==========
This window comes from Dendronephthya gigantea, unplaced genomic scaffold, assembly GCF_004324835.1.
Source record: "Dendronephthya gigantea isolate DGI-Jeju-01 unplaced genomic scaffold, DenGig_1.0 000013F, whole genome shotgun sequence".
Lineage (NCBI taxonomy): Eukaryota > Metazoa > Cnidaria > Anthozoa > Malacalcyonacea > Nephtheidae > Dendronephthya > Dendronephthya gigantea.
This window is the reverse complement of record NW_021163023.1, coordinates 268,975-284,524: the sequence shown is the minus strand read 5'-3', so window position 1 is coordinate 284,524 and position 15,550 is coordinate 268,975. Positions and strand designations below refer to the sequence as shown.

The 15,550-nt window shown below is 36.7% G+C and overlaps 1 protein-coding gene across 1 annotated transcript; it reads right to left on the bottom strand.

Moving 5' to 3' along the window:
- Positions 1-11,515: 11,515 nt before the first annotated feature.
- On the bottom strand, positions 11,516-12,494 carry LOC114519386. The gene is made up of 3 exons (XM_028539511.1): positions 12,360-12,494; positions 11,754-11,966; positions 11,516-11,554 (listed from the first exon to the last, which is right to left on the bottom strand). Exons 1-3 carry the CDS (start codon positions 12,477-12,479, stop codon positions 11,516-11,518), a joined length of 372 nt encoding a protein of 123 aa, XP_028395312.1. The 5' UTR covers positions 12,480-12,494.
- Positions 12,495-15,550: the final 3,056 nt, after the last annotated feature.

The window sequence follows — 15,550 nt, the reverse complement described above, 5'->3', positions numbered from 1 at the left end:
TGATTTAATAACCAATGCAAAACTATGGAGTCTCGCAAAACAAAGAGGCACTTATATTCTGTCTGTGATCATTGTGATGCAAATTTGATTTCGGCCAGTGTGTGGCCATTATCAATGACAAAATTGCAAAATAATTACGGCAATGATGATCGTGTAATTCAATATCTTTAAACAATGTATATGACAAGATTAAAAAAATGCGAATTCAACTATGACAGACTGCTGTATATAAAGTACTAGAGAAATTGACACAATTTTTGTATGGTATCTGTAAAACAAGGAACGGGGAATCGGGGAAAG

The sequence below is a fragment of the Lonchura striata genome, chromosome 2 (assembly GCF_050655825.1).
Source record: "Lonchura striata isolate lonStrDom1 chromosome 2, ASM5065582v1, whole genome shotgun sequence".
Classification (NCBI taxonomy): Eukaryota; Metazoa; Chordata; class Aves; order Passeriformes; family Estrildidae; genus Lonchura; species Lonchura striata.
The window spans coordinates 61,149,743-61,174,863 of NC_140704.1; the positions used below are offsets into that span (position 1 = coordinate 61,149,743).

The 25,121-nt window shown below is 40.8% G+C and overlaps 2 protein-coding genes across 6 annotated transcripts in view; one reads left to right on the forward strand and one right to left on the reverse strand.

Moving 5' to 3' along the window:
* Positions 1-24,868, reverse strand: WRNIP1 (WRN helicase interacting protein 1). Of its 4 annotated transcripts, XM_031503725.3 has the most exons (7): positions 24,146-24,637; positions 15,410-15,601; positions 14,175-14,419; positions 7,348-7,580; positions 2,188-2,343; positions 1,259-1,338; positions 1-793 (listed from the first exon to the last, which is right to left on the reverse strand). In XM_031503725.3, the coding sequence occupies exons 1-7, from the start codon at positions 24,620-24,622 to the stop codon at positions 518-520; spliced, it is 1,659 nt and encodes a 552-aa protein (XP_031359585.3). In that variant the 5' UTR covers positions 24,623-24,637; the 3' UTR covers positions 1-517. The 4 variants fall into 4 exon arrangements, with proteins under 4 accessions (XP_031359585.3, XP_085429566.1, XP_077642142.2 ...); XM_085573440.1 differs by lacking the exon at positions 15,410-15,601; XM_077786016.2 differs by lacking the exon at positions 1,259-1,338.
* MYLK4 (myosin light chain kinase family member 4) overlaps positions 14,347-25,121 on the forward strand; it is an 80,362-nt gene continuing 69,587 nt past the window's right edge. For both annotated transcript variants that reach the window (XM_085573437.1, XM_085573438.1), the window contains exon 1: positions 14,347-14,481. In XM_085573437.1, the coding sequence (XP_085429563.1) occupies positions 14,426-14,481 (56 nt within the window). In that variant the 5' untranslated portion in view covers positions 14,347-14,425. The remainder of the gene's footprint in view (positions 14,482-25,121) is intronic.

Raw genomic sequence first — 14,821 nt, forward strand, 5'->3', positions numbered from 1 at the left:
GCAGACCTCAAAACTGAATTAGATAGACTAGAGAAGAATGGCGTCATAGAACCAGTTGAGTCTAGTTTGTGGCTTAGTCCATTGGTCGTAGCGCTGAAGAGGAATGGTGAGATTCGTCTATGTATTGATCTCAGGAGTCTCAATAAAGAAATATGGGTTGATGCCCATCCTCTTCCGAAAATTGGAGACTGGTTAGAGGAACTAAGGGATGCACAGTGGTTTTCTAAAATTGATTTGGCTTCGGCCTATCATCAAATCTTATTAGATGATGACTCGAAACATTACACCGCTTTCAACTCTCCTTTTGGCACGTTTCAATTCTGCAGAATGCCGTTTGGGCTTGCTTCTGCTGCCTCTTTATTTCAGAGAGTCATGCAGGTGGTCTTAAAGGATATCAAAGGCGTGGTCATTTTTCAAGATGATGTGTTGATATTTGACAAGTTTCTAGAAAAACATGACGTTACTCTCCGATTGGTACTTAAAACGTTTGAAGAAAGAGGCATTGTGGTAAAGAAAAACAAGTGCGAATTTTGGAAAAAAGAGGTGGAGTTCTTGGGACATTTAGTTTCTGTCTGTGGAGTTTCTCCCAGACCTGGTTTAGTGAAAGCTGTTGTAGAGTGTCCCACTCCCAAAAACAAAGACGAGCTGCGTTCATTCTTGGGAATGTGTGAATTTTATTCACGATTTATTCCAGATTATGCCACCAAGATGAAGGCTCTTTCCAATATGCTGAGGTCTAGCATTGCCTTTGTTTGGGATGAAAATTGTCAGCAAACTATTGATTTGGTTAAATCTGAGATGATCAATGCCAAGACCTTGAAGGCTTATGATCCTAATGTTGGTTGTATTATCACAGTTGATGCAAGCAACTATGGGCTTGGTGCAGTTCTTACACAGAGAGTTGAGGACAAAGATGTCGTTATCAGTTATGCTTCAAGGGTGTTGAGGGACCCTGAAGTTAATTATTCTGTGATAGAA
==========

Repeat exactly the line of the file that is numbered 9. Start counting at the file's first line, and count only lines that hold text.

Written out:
- Positions 12,495-15,550: the final 3,056 nt, after the last annotated feature.